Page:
QUAYLE:  I do think he can win.  I think he can win because this is clearly the year of the anti-establishment, if you will. So if you want more of the same, Republicans or Democrats, more of the political mess in Washington, I mean you've got the quintessential establishment candidate in Hillary Clinton.

GANGEL:  One of the big concerns about Donald Trump is that he does not have the temperament, the character to be president.  Lindsey Graham said he wouldn't trust him with nuclear weapons. Do you have any of those concerns?

QUAYLE:  Donald Trump has just won the Republican nomination, at least he's the presumptive nominee.  And he won in a very competitive race.  He's a winner.  He knows how to win.

Now, he's got to run a general election and he, I'm sure, is going to - as he said, I'm going to change my demeanor, I'm going to change my strategy, I'm going to change my approach.  So people will start to look at him differently.  And they'll be making the judgment whether he has the temperament, whether he has the gravitas, whether he has the ability to be in the Oval Office and make those decisions.  Because I'm sure that he knows this.  Winning the nomination is one thing.  Winning the general election is another thing.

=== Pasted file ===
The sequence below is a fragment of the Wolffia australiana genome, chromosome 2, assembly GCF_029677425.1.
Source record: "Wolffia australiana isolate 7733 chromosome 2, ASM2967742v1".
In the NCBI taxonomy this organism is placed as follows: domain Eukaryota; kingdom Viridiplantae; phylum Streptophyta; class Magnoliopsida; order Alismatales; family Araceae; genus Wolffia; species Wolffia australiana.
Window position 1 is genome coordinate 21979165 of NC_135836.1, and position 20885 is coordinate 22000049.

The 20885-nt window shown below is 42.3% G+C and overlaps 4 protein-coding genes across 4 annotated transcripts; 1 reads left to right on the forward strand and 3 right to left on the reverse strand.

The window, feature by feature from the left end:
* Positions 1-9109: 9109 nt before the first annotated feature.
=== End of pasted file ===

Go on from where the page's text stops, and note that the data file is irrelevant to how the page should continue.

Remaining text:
GANGEL:  But you think he can do it.

QUAYLE:  I think he can do it and I think that he needs to show the American people that he's capable of doing it.  And I think you're going to see a little bit different campaign in the general election than you saw in the primary.

GANGEL:  So we've heard all the outrageous things he said, all the offensive things he said.  You think he's going to pivot now from that?

QUAYLE:  I think that people are going to judge him going forward and that's what it's going to be.  They'll listen to what he has to say at the convention very carefully.  He'll be making some substantive speeches on foreign policy, economics, bringing people together.  There will be debates.  How about that debate between the two presumptive nominees?  Or I guess she's not presumptive yet, but if, in fact, it comes down to Donald Trump and Hillary Clinton, that's going to be bigger than the Super Bowl.  So stay tuned.  It's going to be a wild year.

(END VIDEOTAPE)

 

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Topics: 2016 Election • CNN